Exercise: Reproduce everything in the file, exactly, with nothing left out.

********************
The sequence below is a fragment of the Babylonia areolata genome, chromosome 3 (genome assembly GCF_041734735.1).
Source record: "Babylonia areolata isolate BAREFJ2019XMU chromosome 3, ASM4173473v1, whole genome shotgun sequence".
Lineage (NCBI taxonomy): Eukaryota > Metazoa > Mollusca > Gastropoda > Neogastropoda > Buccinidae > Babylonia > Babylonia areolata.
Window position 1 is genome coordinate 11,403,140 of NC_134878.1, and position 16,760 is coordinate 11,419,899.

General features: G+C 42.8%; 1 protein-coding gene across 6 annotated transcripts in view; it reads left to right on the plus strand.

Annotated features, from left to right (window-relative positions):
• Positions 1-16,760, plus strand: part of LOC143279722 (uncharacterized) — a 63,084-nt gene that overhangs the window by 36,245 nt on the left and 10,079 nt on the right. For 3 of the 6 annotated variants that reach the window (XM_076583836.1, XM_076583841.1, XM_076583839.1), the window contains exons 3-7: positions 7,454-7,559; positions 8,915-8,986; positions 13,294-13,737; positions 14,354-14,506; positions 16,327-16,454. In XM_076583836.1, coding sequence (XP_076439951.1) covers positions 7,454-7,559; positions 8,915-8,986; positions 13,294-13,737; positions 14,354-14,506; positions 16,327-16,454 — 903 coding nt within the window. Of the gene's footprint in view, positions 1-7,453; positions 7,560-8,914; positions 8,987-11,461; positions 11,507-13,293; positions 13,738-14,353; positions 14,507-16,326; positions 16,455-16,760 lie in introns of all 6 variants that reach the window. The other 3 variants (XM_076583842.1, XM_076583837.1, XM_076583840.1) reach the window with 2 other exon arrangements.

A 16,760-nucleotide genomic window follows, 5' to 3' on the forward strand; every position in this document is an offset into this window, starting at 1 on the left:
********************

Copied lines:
The sequence below is a fragment of the Babylonia areolata genome, chromosome 3 (genome assembly GCF_041734735.1).
Source record: "Babylonia areolata isolate BAREFJ2019XMU chromosome 3, ASM4173473v1, whole genome shotgun sequence".
Lineage (NCBI taxonomy): Eukaryota > Metazoa > Mollusca > Gastropoda > Neogastropoda > Buccinidae > Babylonia > Babylonia areolata.
Window position 1 is genome coordinate 11,403,140 of NC_134878.1, and position 16,760 is coordinate 11,419,899.

General features: G+C 42.8%; 1 protein-coding gene across 6 annotated transcripts in view; it reads left to right on the plus strand.

Annotated features, from left to right (window-relative positions):
• Positions 1-16,760, plus strand: part of LOC143279722 (uncharacterized) — a 63,084-nt gene that overhangs the window by 36,245 nt on the left and 10,079 nt on the right. For 3 of the 6 annotated variants that reach the window (XM_076583836.1, XM_076583841.1, XM_076583839.1), the window contains exons 3-7: positions 7,454-7,559; positions 8,915-8,986; positions 13,294-13,737; positions 14,354-14,506; positions 16,327-16,454. In XM_076583836.1, coding sequence (XP_076439951.1) covers positions 7,454-7,559; positions 8,915-8,986; positions 13,294-13,737; positions 14,354-14,506; positions 16,327-16,454 — 903 coding nt within the window. Of the gene's footprint in view, positions 1-7,453; positions 7,560-8,914; positions 8,987-11,461; positions 11,507-13,293; positions 13,738-14,353; positions 14,507-16,326; positions 16,455-16,760 lie in introns of all 6 variants that reach the window. The other 3 variants (XM_076583842.1, XM_076583837.1, XM_076583840.1) reach the window with 2 other exon arrangements.

A 16,760-nucleotide genomic window follows, 5' to 3' on the forward strand; every position in this document is an offset into this window, starting at 1 on the left: